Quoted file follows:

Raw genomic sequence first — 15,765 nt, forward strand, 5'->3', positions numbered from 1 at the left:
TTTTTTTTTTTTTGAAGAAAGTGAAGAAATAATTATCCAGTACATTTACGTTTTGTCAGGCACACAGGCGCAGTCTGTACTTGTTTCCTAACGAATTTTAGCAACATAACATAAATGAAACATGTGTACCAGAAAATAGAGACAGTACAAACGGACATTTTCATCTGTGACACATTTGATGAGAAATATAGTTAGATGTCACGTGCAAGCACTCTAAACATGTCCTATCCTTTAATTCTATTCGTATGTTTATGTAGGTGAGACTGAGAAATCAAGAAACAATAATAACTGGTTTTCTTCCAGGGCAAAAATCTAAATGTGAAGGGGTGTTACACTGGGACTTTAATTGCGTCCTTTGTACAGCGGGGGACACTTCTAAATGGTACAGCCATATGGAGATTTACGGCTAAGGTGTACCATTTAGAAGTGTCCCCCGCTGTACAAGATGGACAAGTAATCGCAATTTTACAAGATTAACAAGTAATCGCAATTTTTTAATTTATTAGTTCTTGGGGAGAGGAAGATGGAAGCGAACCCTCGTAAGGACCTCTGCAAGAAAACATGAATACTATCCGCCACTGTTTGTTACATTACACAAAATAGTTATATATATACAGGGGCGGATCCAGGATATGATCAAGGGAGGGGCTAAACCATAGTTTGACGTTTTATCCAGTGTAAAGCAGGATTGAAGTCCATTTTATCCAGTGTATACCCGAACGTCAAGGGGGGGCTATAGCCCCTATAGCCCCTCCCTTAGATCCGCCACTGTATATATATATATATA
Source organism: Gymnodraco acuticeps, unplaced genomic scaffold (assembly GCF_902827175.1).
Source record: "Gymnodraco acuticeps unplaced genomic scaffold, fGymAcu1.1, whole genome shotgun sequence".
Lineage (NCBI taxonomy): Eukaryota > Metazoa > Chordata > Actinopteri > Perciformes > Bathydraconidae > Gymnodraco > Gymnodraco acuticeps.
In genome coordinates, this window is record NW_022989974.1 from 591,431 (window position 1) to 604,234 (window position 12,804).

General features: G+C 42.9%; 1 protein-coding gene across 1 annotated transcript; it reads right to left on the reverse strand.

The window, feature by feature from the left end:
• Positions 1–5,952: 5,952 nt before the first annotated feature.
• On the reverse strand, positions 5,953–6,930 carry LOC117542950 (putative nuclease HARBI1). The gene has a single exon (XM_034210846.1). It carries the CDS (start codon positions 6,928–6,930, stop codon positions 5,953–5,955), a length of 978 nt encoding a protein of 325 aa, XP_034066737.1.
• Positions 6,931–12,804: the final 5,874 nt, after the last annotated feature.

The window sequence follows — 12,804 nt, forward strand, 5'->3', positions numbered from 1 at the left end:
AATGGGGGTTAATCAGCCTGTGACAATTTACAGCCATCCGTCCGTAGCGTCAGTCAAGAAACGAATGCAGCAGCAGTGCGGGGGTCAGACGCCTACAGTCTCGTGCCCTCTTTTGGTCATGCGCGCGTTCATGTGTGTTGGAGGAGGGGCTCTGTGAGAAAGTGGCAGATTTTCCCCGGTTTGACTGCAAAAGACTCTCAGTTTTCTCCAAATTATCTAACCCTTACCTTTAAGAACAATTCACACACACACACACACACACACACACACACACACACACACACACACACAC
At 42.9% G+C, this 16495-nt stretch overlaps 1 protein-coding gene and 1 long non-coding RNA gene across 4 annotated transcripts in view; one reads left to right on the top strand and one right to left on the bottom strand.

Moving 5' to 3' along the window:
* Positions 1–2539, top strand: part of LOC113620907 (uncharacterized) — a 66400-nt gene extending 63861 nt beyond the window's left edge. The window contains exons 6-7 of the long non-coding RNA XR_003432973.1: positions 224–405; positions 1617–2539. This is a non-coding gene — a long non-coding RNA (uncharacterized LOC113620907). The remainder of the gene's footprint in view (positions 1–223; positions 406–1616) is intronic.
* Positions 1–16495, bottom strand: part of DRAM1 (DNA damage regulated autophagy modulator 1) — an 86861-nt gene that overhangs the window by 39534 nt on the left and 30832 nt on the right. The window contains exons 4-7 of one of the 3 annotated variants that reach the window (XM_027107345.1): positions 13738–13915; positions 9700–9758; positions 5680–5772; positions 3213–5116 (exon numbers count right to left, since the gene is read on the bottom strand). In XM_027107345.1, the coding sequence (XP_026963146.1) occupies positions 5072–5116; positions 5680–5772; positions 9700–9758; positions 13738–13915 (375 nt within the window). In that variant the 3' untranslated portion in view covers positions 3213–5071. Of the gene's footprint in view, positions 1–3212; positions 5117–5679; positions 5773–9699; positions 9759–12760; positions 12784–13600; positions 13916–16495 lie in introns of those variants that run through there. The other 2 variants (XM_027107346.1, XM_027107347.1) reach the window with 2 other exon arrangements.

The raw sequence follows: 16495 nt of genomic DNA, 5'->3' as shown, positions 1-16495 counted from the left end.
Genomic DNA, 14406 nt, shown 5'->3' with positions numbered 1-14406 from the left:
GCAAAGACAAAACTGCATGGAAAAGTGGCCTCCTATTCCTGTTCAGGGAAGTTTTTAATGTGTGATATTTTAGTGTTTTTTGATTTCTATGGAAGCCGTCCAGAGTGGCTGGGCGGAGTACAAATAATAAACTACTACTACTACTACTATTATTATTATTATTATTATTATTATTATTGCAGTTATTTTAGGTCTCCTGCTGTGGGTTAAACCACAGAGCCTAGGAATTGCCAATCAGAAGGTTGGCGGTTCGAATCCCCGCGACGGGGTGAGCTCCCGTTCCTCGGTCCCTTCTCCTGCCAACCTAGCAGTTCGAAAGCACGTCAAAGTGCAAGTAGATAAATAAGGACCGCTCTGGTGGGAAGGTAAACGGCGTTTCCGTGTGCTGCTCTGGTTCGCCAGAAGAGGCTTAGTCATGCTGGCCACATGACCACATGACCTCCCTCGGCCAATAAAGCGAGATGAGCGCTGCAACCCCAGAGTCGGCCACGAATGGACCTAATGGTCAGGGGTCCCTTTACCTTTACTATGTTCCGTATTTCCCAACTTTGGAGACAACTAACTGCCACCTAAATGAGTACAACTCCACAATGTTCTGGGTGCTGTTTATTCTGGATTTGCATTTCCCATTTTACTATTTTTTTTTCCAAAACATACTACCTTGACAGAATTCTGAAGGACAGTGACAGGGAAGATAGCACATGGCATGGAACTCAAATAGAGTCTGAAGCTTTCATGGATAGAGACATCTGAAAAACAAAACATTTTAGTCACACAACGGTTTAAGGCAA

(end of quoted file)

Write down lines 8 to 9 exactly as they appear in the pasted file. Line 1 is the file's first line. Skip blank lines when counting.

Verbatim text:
The window, feature by feature from the left end:
• Positions 1–5,952: 5,952 nt before the first annotated feature.